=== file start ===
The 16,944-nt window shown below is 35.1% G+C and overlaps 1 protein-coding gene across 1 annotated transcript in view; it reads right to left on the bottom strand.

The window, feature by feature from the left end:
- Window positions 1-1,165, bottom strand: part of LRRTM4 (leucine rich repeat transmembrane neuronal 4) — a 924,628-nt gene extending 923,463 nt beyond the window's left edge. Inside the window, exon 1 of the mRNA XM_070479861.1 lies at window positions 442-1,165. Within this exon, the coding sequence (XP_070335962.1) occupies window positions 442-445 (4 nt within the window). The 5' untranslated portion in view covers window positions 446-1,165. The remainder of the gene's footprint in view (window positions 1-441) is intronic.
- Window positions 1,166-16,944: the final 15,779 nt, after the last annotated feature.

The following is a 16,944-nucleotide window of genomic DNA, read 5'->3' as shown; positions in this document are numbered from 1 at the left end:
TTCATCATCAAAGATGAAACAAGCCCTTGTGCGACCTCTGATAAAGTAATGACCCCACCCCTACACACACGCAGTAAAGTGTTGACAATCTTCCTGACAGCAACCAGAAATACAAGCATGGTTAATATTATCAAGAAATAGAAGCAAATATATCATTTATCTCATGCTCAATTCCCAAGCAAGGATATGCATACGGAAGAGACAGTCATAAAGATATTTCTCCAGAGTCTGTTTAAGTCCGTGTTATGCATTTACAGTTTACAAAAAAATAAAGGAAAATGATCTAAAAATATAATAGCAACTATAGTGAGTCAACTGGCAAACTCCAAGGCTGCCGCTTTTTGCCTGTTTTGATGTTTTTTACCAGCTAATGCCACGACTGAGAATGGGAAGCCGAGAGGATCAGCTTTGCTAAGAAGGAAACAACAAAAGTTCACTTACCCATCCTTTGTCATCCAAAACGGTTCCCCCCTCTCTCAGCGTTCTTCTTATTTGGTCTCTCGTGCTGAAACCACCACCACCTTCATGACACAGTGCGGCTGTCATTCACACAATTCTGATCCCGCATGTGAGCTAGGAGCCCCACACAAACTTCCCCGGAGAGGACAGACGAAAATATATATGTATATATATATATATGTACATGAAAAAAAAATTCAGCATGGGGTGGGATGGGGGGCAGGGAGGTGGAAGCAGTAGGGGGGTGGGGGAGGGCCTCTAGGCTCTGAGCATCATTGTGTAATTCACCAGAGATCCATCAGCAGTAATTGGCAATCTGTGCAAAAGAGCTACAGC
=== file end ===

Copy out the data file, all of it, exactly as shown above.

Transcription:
The 16,944-nt window shown below is 35.1% G+C and overlaps 1 protein-coding gene across 1 annotated transcript in view; it reads right to left on the bottom strand.

The window, feature by feature from the left end:
- Window positions 1-1,165, bottom strand: part of LRRTM4 (leucine rich repeat transmembrane neuronal 4) — a 924,628-nt gene extending 923,463 nt beyond the window's left edge. Inside the window, exon 1 of the mRNA XM_070479861.1 lies at window positions 442-1,165. Within this exon, the coding sequence (XP_070335962.1) occupies window positions 442-445 (4 nt within the window). The 5' untranslated portion in view covers window positions 446-1,165. The remainder of the gene's footprint in view (window positions 1-441) is intronic.
- Window positions 1,166-16,944: the final 15,779 nt, after the last annotated feature.

The following is a 16,944-nucleotide window of genomic DNA, read 5'->3' as shown; positions in this document are numbered from 1 at the left end:
TTCATCATCAAAGATGAAACAAGCCCTTGTGCGACCTCTGATAAAGTAATGACCCCACCCCTACACACACGCAGTAAAGTGTTGACAATCTTCCTGACAGCAACCAGAAATACAAGCATGGTTAATATTATCAAGAAATAGAAGCAAATATATCATTTATCTCATGCTCAATTCCCAAGCAAGGATATGCATACGGAAGAGACAGTCATAAAGATATTTCTCCAGAGTCTGTTTAAGTCCGTGTTATGCATTTACAGTTTACAAAAAAATAAAGGAAAATGATCTAAAAATATAATAGCAACTATAGTGAGTCAACTGGCAAACTCCAAGGCTGCCGCTTTTTGCCTGTTTTGATGTTTTTTACCAGCTAATGCCACGACTGAGAATGGGAAGCCGAGAGGATCAGCTTTGCTAAGAAGGAAACAACAAAAGTTCACTTACCCATCCTTTGTCATCCAAAACGGTTCCCCCCTCTCTCAGCGTTCTTCTTATTTGGTCTCTCGTGCTGAAACCACCACCACCTTCATGACACAGTGCGGCTGTCATTCACACAATTCTGATCCCGCATGTGAGCTAGGAGCCCCACACAAACTTCCCCGGAGAGGACAGACGAAAATATATATGTATATATATATATATGTACATGAAAAAAAAATTCAGCATGGGGTGGGATGGGGGGCAGGGAGGTGGAAGCAGTAGGGGGGTGGGGGAGGGCCTCTAGGCTCTGAGCATCATTGTGTAATTCACCAGAGATCCATCAGCAGTAATTGGCAATCTGTGCAAAAGAGCTACAGC